I do this just to create this effect of what a real rescue FEELS like to the rescuer, which is a million times worse than having someone behind you screaming at you. I want them to have to fumble around for their shears while holding the victims head with one hand and hoping he doesn't drift away. I want them to *really* *learn* that doing a peel and tow isn't nearly as simple in real life as they think.

    So yeah, it can be made like a Sunday drive but I don't like it.

    If I were the instructor and someone came to rescue with a hog harness I'd be totally ok with that (I wear one myself) but they'd have to be ok with having it cut.

    R..

    Edit: BTW, I should make clear that there is a time to make the scenarios as real as possible. Obviously you can't teach them the mechanics by screaming at them but we pop a "surprise scenario" on them that's not in the planning and not briefed and that's when we make it as real as we can. IN fact, we have to put up a board saying RESCUE EXCERCISE before we start because the scenarios can be realistic enough that we've actually had bystanders call 911. LOL

    R..
     
    Last edited: Jun 28, 2009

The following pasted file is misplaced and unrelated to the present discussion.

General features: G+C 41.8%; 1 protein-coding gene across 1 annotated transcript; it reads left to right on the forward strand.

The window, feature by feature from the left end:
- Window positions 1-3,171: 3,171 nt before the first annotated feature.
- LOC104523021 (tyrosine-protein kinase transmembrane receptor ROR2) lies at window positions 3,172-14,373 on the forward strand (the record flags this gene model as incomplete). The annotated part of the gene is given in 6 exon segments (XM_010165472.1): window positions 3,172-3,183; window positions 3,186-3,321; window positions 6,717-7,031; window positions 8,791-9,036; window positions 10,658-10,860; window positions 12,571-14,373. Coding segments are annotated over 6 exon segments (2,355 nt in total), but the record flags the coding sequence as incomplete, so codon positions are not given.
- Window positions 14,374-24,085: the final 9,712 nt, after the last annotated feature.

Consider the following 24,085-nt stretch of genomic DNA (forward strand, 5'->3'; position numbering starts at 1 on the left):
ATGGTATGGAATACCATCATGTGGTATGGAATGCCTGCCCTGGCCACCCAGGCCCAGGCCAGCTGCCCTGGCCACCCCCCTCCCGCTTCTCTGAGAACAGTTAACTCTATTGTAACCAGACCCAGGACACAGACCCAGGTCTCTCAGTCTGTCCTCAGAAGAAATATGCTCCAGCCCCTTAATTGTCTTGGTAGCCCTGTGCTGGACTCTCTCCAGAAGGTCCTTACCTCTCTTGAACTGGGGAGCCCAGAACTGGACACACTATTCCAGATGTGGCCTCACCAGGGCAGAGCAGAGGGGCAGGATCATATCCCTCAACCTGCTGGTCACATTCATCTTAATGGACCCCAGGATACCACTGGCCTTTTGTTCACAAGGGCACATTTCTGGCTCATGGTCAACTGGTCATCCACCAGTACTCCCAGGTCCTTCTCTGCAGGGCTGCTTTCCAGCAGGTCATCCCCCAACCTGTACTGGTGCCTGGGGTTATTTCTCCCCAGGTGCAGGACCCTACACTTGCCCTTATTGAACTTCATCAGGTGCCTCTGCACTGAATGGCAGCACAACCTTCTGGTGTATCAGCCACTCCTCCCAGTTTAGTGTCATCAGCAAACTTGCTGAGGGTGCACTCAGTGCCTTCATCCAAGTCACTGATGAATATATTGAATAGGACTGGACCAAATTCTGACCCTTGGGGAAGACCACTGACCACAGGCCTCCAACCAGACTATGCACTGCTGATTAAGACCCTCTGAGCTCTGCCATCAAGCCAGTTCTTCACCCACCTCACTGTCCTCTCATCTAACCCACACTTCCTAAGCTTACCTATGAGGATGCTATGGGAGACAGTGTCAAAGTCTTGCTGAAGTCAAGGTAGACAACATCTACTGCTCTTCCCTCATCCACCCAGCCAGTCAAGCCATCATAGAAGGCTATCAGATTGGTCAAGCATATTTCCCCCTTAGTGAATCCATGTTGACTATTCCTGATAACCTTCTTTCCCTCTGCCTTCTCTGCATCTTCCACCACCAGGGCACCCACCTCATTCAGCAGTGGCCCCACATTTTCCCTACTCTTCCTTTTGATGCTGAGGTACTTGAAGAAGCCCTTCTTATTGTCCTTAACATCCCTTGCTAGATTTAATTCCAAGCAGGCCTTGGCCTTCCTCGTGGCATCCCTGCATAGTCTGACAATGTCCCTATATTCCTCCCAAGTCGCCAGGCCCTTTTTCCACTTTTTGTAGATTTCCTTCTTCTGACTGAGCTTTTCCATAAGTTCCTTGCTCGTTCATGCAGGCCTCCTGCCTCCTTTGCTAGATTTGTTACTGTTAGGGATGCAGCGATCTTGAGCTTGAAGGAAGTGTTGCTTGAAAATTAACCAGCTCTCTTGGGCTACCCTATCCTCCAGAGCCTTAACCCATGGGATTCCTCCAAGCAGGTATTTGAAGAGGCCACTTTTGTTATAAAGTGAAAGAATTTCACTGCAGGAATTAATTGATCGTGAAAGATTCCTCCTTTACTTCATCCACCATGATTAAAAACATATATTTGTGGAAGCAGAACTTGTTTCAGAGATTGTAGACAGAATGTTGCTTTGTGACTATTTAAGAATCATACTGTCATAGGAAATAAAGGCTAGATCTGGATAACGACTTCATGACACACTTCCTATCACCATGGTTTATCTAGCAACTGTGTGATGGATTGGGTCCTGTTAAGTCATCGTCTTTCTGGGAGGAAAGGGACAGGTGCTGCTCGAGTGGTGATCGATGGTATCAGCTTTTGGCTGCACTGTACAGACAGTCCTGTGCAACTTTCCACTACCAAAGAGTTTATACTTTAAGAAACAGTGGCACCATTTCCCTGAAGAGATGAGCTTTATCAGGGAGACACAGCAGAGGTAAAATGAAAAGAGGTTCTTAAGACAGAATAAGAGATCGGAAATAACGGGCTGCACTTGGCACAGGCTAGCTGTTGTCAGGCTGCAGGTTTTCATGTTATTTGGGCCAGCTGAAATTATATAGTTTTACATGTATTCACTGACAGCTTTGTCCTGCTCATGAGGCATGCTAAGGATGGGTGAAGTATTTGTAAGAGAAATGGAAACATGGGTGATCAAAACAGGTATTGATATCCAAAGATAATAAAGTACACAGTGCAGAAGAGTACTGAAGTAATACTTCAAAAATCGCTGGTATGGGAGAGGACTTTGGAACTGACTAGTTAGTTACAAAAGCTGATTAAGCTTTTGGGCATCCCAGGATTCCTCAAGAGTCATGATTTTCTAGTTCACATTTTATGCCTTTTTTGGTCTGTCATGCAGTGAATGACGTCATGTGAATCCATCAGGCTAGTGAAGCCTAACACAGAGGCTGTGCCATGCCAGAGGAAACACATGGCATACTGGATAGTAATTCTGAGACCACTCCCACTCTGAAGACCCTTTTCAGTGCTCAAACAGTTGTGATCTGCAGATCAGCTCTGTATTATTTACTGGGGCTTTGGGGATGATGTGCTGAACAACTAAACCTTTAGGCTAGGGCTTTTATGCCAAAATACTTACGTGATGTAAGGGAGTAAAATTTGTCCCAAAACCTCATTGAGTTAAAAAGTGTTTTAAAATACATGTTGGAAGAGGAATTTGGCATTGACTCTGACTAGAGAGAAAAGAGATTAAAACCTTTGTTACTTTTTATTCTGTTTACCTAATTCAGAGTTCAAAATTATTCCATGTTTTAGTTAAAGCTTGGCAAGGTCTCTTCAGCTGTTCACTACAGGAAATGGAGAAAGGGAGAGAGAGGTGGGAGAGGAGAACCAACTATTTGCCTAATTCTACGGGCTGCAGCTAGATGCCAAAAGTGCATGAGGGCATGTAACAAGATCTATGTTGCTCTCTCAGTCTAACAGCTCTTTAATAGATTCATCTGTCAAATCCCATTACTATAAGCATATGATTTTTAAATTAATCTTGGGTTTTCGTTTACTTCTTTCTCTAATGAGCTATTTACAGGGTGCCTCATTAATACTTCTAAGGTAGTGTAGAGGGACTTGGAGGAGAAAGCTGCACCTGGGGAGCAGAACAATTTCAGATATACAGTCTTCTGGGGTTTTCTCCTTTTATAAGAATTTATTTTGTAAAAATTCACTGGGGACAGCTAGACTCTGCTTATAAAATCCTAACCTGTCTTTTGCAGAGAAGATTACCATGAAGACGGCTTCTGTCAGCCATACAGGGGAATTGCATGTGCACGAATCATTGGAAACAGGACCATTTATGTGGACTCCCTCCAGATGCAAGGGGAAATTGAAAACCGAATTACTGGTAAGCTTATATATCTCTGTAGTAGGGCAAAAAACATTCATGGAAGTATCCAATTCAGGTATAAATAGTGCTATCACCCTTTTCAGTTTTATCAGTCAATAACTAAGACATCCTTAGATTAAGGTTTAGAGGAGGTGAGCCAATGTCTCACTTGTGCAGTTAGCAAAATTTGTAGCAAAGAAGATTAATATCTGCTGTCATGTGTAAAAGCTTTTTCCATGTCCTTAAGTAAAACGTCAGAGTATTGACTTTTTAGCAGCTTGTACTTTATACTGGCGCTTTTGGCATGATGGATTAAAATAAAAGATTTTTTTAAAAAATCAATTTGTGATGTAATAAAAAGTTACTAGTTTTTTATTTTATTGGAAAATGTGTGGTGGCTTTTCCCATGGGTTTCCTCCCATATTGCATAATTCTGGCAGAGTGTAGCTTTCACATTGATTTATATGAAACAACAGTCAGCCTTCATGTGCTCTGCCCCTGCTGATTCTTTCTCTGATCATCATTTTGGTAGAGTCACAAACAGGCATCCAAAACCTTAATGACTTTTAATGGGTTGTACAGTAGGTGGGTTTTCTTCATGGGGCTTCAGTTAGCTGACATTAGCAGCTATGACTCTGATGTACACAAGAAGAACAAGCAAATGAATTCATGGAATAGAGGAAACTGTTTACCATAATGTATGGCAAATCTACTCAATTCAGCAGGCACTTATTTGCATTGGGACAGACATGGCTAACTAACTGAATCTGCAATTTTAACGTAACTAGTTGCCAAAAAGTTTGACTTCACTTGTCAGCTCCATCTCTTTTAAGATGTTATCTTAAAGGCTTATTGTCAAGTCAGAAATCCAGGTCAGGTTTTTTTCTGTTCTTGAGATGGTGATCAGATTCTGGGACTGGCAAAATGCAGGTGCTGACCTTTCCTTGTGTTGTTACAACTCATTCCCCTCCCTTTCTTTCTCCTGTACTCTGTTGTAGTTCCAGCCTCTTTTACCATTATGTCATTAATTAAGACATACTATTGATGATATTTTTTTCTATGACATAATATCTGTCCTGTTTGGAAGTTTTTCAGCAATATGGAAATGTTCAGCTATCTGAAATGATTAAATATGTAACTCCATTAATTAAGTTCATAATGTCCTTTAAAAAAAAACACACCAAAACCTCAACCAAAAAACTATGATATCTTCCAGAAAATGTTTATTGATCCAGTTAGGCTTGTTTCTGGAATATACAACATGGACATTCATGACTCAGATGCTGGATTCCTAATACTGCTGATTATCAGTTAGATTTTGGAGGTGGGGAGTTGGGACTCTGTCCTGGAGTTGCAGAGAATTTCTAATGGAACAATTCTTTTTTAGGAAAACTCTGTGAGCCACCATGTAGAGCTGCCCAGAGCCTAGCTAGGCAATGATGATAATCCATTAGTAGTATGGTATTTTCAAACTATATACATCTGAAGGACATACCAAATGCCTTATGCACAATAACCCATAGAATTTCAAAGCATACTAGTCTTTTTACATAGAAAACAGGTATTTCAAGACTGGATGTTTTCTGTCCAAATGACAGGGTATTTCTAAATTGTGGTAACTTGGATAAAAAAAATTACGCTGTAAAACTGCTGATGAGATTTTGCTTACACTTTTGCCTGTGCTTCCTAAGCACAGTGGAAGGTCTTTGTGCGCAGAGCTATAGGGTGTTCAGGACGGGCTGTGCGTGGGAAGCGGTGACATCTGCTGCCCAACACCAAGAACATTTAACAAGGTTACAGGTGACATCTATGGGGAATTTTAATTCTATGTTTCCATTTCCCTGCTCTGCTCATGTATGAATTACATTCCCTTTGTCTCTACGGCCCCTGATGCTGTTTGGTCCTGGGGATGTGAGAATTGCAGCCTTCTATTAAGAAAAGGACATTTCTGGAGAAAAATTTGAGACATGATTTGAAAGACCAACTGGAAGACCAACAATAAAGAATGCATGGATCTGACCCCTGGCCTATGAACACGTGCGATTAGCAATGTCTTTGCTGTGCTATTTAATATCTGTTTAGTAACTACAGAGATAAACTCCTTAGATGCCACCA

4. Azrael

    Azrael Angel Fish

    # of Dives: 100 - 199
    Location: Loudoun, VA
    31
    2
    8
    I think this is the best compromise for me. I can rig my HOG with a quick release without cutting the webbing and just familiarize my buddy with the setup. This way they can just pop the strap and get 8 or so inches of space in the left strap to aide in slipping out. Should also make getting into and out of my own system a little more friendly in my dry suit should I like the configuration.

    Thanks for all the help guys....
     
  5. Druid

    Druid Divemaster

    # of Dives: 500 - 999
    Location: UK
    305
    14
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    This is my setup with a single clip in the left armpit

    [​IMG]

    One 2" fastex clip and one s/s triglide is used to create a loop of webbing like this

    [​IMG]

    I know it's not Hog (even without the stripy webbing) but it makes RIB diving so much easier
     
  6. shoredivr

    shoredivr Solo Diver

    # of Dives: 1,000 - 2,499
    Location: Ontario
    8,082
    7,417
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    I have the same set-up Druid. Ony pink not stripey.
     
  7. mikeb663

    mikeb663 Divemaster

    # of Dives: 100 - 199
    Location: Indiana
    210